Lenders – One Payday http://onepayday.com/ Wed, 18 May 2022 13:50:02 +0000 en-US hourly 1 https://wordpress.org/?v=5.9.3 https://onepayday.com/wp-content/uploads/2021/11/icon-2-150x150.png Lenders – One Payday http://onepayday.com/ 32 32 The 6 main reasons why lenders check your CIBIL score https://onepayday.com/the-6-main-reasons-why-lenders-check-your-cibil-score/ Wed, 18 May 2022 10:53:42 +0000 https://onepayday.com/the-6-main-reasons-why-lenders-check-your-cibil-score/ New Delhi | Jagran Brand Office: Before applying for a loan, it is imperative that you meet the eligibility criteria set by the lender. Here, the CIBIL score is usually one of the most important criteria that lenders evaluate when deciding whether to approve or reject your application. Your score is based on your credit […]]]>

New Delhi | Jagran Brand Office: Before applying for a loan, it is imperative that you meet the eligibility criteria set by the lender. Here, the CIBIL score is usually one of the most important criteria that lenders evaluate when deciding whether to approve or reject your application. Your score is based on your credit history and helps lenders determine your creditworthiness. TransUnion CIBIL Limited is an organization that records and tracks your credit history. This agency assigns a three-digit CIBIL score to your profile, ranging between 300 and 900.

For unsecured loans, having a healthy credit rating is essential, as you don’t need to give collateral and lenders have nothing to fall back on to recoup losses. From a lender’s perspective, the CIBIL score serves as an unbiased and accurate snapshot of a potential borrower’s credit profile. This makes it a critical factor in the underwriting and valuation processes. For a clearer idea of ​​why lenders check your CIBIL score before approving a loan, read on.

To make sure you meet their loan eligibility criteria

When you qualify for a loan, you must meet the qualifying criteria set by the lender. Regarding the CIBIL score, most lenders will require applicants to maintain a minimum score, which is usually 750. This helps to screen applicants and highlight those who are easily eligible for the loan and those who will require additional supporting documentation and evidence to obtain approval.

Note that some lenders offer special instruments like personal loan for low CIBIL score candidates. These will have different criteria and serve as a funding solution for those who may not have a high enough score. This can happen due to a lack of credit experience or if they have encountered issues that have caused their score to drop.

To assess your credit history and experience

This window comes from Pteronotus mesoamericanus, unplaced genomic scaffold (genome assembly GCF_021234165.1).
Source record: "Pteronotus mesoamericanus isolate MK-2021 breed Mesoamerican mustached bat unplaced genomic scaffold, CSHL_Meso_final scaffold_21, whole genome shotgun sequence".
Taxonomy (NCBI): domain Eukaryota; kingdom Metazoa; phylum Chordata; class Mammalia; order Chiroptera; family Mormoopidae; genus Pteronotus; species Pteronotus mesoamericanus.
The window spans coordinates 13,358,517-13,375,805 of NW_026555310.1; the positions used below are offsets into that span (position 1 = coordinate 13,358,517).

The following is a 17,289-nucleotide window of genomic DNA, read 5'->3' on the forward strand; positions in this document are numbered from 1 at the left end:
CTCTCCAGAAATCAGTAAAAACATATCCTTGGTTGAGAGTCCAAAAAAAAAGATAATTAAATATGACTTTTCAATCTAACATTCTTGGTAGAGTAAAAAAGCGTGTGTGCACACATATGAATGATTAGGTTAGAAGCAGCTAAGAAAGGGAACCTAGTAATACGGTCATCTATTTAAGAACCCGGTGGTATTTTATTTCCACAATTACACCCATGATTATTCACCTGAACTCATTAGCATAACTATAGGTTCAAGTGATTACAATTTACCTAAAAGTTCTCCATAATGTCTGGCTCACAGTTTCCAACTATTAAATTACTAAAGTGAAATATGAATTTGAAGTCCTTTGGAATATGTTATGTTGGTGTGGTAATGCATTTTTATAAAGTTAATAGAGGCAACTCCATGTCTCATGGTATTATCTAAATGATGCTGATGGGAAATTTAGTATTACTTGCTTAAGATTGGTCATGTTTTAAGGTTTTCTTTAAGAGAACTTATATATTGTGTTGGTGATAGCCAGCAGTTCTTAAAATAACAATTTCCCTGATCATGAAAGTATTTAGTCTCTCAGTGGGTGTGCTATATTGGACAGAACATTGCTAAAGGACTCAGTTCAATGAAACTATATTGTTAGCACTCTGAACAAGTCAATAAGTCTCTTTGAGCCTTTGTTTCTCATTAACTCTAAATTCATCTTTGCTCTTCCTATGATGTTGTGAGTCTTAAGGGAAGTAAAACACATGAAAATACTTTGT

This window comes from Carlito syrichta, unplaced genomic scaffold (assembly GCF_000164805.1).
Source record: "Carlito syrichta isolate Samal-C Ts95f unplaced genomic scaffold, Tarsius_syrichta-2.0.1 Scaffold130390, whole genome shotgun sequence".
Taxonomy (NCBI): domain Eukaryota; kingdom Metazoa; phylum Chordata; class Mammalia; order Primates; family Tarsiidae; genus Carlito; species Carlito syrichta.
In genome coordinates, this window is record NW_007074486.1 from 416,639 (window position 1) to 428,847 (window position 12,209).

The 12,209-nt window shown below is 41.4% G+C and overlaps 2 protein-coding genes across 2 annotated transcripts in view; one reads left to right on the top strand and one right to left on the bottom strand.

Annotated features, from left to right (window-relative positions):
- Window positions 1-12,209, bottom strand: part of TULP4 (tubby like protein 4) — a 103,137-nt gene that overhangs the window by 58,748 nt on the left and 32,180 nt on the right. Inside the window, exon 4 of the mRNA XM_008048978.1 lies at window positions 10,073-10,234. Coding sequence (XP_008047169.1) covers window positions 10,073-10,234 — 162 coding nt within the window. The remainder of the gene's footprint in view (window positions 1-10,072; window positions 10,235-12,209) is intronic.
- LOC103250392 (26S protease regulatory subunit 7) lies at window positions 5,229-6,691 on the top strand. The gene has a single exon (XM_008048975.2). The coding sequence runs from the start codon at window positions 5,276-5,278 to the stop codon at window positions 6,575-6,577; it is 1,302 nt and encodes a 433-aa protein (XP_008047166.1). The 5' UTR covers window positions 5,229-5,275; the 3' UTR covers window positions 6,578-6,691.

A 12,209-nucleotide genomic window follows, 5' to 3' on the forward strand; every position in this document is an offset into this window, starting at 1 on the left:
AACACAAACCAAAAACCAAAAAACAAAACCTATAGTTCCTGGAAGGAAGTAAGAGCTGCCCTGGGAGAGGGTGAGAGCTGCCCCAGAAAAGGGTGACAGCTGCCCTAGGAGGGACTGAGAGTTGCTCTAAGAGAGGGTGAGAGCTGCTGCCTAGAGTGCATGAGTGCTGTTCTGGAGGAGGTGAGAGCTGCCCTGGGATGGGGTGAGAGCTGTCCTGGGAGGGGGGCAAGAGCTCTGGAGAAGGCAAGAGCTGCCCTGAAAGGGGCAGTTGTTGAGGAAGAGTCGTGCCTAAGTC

Your CIBIL score is based on your credit history and having an adequate score suggests that you have managed your credit responsibly in the past. Although the length of credit history weighs only 15% on your CIBIL score, it is important. Naturally, in addition to checking your score, lenders will review your credit report to check your repayment history.

Moreover, a balanced credit mix without any defaults is also a good sign for lenders. This suggests that you can manage credit well while maintaining healthy finances. The credit breakdown has a 10% weighting on your CIBIL score, so lenders evaluate both of these factors to better understand your credit profile.

To check the number of new requests

New credit applications cause a temporary reduction in your CIBIL score, and a significant drop over a short period of time can be seen as a sign of a credit-hungry person. These applicants are considered a risk and lenders are less likely to approve. If the loans are approved, the applicable terms will not be the most favorable. Credit-hungry people are a red flag for lenders, so you shouldn’t repeatedly apply for new credit.

To check your existing debts and if you are a guarantor

Although a guarantor is not primarily responsible for repaying the loan, your CIBIL score is negatively affected if the primary borrower misses payments. Moreover, in such cases, repayment becomes your responsibility, which adds to your debt to income ratio. So lenders check your current debts and assess whether or not you can comfortably handle the extra payments.

Decide on loan details

Lenders take your CIBIL score into account when deciding what interest rate and penalty you can qualify for. If you apply with a CIBIL score of 750 or higher, you are more likely to get a favorable interest rate, and you may even have the option of borrowing the maximum penalty offered. The best lenders offer a hefty penalty of up to Rs. 25 lakh but take advantage of this amount; you will need an excellent credit profile.

To extend specialty offers, if applicable

Lenders offer specialized offers, such as pre-approved personal loan offers for existing customers, and these are largely dependent on your CIBIL score. With a high CIBIL score, not only do you qualify for these offers, but you can also access other benefits. This comes in handy when you need instant financing, as lenders consider you a low-risk borrower. Lenders like Bajaj Finserv offer customers who have a healthy credit profile personal loans of up to Rs. 25,000,000. competitive interest. To take advantage of these benefits and more, check your pre-approved offer in just 3 seconds and enjoy instant financing.

(Note: the article is written by the Brand Desk.)

Posted by:
Aalok Sensharma